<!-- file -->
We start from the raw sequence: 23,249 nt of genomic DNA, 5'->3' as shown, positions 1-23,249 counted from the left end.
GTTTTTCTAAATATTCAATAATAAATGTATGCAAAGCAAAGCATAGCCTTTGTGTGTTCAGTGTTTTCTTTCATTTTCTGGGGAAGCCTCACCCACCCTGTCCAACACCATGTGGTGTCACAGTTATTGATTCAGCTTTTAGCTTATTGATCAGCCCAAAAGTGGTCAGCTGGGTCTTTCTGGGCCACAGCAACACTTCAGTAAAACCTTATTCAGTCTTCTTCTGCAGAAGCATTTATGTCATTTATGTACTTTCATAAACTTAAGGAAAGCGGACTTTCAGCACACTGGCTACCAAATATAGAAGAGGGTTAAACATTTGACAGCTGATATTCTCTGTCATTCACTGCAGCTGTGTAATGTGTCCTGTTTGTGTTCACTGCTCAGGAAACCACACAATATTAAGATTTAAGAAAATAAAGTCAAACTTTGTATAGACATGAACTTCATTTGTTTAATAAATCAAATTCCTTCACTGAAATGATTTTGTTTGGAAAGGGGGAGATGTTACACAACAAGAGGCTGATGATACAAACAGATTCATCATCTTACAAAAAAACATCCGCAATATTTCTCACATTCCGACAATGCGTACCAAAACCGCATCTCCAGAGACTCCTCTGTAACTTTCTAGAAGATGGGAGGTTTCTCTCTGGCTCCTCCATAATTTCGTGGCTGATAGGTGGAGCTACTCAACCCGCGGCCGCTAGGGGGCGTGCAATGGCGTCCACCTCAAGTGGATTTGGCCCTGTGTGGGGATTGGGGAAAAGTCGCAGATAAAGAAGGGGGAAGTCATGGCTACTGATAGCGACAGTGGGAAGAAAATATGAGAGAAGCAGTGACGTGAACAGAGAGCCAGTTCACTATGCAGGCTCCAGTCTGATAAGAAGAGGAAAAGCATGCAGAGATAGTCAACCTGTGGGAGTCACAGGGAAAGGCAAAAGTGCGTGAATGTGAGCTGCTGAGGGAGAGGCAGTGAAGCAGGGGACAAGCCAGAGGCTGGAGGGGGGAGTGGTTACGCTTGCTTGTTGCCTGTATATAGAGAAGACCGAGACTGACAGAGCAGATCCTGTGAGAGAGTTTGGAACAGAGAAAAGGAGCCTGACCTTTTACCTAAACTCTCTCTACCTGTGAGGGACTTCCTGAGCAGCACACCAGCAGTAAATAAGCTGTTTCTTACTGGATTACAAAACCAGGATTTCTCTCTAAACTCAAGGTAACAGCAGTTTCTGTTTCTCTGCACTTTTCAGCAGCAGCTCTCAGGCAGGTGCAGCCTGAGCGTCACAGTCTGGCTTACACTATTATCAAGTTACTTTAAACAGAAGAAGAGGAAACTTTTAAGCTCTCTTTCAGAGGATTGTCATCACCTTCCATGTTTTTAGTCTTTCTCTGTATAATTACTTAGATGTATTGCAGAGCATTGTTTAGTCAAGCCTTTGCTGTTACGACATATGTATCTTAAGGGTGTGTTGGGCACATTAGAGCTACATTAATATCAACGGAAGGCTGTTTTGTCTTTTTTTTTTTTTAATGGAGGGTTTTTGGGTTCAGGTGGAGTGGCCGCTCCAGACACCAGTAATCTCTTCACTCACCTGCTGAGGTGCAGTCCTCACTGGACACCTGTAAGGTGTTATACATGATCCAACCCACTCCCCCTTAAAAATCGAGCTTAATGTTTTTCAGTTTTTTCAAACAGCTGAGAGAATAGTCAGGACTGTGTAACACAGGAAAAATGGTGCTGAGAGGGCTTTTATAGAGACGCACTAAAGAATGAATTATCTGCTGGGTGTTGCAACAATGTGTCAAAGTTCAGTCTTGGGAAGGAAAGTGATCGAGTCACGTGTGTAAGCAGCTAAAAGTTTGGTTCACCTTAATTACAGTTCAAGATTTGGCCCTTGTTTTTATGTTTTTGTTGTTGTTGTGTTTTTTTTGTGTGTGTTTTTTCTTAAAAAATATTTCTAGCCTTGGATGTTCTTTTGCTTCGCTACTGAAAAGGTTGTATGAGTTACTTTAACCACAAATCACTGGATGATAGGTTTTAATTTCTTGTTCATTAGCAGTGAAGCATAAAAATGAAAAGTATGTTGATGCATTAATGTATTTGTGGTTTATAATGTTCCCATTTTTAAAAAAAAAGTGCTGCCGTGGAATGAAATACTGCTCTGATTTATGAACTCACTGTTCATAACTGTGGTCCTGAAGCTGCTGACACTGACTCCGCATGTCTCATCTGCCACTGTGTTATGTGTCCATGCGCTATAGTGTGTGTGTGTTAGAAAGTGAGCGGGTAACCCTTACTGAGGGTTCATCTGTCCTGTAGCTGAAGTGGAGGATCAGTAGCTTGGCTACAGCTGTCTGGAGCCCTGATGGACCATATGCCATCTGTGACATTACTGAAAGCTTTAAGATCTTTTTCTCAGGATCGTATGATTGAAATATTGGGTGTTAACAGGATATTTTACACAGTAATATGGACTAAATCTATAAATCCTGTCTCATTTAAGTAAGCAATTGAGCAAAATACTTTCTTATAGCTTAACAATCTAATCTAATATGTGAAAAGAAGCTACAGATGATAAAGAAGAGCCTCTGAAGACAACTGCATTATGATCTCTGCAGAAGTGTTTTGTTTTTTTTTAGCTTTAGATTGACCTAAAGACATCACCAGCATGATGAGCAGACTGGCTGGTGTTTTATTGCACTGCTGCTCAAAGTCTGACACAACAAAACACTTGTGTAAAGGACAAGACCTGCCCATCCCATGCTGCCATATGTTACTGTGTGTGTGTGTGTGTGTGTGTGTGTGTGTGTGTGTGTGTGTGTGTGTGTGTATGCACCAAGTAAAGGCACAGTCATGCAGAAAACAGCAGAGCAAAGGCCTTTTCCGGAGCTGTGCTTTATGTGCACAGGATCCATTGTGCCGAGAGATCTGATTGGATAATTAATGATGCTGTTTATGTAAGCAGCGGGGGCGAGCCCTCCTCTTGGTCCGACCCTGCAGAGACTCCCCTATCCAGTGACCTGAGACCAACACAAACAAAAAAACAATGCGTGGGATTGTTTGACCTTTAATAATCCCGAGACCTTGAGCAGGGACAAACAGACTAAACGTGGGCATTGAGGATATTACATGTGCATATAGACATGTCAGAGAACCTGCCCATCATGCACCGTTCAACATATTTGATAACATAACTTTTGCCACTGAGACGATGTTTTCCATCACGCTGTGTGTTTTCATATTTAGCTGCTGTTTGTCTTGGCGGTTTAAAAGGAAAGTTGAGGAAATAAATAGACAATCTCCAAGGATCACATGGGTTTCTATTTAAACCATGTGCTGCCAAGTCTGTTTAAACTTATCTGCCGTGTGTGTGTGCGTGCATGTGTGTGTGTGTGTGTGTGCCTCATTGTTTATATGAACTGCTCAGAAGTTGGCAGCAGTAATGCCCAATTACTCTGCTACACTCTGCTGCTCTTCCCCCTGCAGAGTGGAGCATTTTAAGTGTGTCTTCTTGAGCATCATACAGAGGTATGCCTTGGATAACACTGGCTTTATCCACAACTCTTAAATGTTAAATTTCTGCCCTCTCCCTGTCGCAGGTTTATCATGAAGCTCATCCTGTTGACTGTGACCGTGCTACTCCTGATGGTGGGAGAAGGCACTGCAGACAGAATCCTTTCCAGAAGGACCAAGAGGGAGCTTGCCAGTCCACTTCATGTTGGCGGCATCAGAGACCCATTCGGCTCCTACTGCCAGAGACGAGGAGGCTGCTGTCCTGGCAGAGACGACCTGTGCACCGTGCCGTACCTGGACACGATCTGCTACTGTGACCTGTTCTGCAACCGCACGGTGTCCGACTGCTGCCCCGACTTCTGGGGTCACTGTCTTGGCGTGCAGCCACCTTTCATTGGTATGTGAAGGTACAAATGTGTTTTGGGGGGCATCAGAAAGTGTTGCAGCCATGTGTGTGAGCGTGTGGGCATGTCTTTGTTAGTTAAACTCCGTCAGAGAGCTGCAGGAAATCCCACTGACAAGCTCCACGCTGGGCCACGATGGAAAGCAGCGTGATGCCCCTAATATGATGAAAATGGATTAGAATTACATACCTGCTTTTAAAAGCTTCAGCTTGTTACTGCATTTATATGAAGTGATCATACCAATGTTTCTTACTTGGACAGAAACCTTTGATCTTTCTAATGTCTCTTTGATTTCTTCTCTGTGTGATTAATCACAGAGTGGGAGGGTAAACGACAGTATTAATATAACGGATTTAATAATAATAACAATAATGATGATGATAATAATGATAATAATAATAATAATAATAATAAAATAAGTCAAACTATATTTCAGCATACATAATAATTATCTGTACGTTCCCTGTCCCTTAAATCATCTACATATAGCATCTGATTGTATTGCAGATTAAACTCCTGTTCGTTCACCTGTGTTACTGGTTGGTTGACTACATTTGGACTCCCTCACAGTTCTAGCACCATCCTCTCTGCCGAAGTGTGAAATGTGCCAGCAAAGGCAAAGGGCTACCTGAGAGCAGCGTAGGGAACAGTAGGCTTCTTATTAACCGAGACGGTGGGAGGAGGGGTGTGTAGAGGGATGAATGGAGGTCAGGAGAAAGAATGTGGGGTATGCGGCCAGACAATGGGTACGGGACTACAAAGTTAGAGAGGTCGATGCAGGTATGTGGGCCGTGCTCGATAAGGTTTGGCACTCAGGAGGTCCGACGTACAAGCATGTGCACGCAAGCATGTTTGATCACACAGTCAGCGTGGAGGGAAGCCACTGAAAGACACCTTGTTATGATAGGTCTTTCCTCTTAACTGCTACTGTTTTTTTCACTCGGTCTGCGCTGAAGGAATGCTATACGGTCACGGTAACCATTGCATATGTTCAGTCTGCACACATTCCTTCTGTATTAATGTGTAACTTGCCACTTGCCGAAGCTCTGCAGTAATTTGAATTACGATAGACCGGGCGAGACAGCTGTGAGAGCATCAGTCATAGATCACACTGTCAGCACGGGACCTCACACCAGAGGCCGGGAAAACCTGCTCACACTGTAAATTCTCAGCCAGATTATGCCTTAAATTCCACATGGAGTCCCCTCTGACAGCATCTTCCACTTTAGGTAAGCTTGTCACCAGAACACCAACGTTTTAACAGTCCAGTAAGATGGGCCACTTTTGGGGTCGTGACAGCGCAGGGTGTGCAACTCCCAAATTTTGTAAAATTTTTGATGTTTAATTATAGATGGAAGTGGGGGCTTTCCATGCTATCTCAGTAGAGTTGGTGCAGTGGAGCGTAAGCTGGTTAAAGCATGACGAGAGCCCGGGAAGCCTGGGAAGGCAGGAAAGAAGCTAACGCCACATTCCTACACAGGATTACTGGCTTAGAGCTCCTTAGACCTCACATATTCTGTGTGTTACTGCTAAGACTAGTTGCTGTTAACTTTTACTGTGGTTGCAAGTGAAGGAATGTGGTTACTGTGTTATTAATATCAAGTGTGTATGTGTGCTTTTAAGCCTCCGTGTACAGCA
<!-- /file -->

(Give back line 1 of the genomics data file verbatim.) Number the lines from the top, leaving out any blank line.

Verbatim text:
We start from the raw sequence: 23,249 nt of genomic DNA, 5'->3' as shown, positions 1-23,249 counted from the left end.